Law firm Lane Neave has taken the opportunity to create a new way of working in their Christchurch offices. They've chosen to move away from the more traditional perception of professional services arrangements, for a more transparent and flexible workspace.
Located in one of Christchurch's most recently completed commercial developments, 141 Cambridge Terrace, the fitout has benefitted from both the new build and interior design being delivered by the same design practice. As the new-build was developed by a Jasmax base-build team, the Interior Designers on the project were able to input on the internal spatial arrangement.
The Law firm's office design was conceived with the premise of a ‘white collar factory’ and takes the form of an exploded box. Simple and rectangular, the building is open along its short edges and enclosed along its long edges. The glazed openings provide daylight and outlook, allowing a visual connection with Avon River to the east, and the Southern Alps to the west. Within the building two linear voids provide additional daylight, while also enhancing spatial drama, supporting vertical connectivity between floors and providing natural ventilation through the stack effect.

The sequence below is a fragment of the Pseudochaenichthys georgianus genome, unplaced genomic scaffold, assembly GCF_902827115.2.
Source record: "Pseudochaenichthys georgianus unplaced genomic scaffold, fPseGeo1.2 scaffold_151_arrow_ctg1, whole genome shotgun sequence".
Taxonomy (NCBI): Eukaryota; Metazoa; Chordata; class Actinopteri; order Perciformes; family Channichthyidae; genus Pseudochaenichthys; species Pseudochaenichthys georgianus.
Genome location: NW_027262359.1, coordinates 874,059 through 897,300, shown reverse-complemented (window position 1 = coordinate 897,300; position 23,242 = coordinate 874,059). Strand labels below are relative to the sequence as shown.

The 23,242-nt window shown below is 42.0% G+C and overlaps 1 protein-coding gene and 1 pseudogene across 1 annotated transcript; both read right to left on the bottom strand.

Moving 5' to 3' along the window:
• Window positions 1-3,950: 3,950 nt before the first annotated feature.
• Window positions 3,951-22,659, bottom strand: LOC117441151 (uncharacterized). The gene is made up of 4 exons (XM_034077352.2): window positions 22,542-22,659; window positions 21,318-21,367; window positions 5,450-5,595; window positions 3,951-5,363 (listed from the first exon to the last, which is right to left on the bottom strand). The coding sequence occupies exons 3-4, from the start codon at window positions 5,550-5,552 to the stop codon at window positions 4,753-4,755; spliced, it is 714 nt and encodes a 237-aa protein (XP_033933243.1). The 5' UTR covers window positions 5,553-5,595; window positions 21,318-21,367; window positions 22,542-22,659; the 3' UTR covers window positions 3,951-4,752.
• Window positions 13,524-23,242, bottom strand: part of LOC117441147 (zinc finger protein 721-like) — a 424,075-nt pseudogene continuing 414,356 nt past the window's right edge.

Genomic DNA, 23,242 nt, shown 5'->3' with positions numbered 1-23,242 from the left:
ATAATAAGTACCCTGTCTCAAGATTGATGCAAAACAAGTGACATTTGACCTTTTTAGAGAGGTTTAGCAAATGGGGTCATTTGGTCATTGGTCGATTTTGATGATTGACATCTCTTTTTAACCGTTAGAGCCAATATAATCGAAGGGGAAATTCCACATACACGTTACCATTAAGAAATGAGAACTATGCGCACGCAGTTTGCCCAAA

The project heralded a change from the traditional private office environment that law firms historically inhabit, to an open plan set up with break out rooms.
The need for change was demonstrated by Jasmax studies of work patterns which demonstrated high levels of collaboration amongst partners, and need for quiet focus space for mid-level staff.
The use of an exposed structural system, including an exposed concrete ‘Double T’ ceiling, provides a rich, textured space, enhanced through the use of planted green walls, texture concrete and exposed steel structure, minimised the need for additional layers of finishing, while also providing a thermal mass to improve the thermal performance of the building.
Additionally, the exposed low damage design structure consists of large muscular ‘K’ frames with large ring feeder springs at the base of each frame to provide energy dissipation in a seismic event. The interior fitout uses an elegant palette of oak, smoked glass, and neutral fabrics to create a boutique and den-like environment.